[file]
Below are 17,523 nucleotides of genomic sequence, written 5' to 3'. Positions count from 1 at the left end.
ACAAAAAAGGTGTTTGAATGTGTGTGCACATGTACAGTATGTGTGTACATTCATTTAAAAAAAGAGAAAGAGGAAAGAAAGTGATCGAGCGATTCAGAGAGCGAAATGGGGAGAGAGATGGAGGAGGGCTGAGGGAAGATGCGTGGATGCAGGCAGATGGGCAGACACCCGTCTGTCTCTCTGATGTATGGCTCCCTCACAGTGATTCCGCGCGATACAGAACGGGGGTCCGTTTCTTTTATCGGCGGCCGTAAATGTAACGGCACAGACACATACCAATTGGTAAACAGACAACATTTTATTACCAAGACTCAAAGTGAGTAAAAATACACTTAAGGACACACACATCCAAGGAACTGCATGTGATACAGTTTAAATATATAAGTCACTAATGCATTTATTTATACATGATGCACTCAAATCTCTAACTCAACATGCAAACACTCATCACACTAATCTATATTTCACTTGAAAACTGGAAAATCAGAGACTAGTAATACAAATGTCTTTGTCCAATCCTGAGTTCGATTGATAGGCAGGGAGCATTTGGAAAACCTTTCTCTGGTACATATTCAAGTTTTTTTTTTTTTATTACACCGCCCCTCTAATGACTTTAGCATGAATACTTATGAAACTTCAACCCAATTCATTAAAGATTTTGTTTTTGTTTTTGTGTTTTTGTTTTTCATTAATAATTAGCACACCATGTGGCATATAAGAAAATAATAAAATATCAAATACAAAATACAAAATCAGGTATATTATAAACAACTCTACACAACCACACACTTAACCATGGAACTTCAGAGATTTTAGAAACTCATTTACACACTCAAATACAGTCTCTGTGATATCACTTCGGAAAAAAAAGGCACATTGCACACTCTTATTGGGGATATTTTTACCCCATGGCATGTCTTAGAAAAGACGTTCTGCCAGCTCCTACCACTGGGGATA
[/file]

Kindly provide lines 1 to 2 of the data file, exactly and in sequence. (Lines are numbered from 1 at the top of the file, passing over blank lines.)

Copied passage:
Below are 17,523 nucleotides of genomic sequence, written 5' to 3'. Positions count from 1 at the left end.
ACAAAAAAGGTGTTTGAATGTGTGTGCACATGTACAGTATGTGTGTACATTCATTTAAAAAAAGAGAAAGAGGAAAGAAAGTGATCGAGCGATTCAGAGAGCGAAATGGGGAGAGAGATGGAGGAGGGCTGAGGGAAGATGCGTGGATGCAGGCAGATGGGCAGACACCCGTCTGTCTCTCTGATGTATGGCTCCCTCACAGTGATTCCGCGCGATACAGAACGGGGGTCCGTTTCTTTTATCGGCGGCCGTAAATGTAACGGCACAGACACATACCAATTGGTAAACAGACAACATTTTATTACCAAGACTCAAAGTGAGTAAAAATACACTTAAGGACACACACATCCAAGGAACTGCATGTGATACAGTTTAAATATATAAGTCACTAATGCATTTATTTATACATGATGCACTCAAATCTCTAACTCAACATGCAAACACTCATCACACTAATCTATATTTCACTTGAAAACTGGAAAATCAGAGACTAGTAATACAAATGTCTTTGTCCAATCCTGAGTTCGATTGATAGGCAGGGAGCATTTGGAAAACCTTTCTCTGGTACATATTCAAGTTTTTTTTTTTTTATTACACCGCCCCTCTAATGACTTTAGCATGAATACTTATGAAACTTCAACCCAATTCATTAAAGATTTTGTTTTTGTTTTTGTGTTTTTGTTTTTCATTAATAATTAGCACACCATGTGGCATATAAGAAAATAATAAAATATCAAATACAAAATACAAAATCAGGTATATTATAAACAACTCTACACAACCACACACTTAACCATGGAACTTCAGAGATTTTAGAAACTCATTTACACACTCAAATACAGTCTCTGTGATATCACTTCGGAAAAAAAAGGCACATTGCACACTCTTATTGGGGATATTTTTACCCCATGGCATGTCTTAGAAAAGACGTTCTGCCAGCTCCTACCACTGGGGATA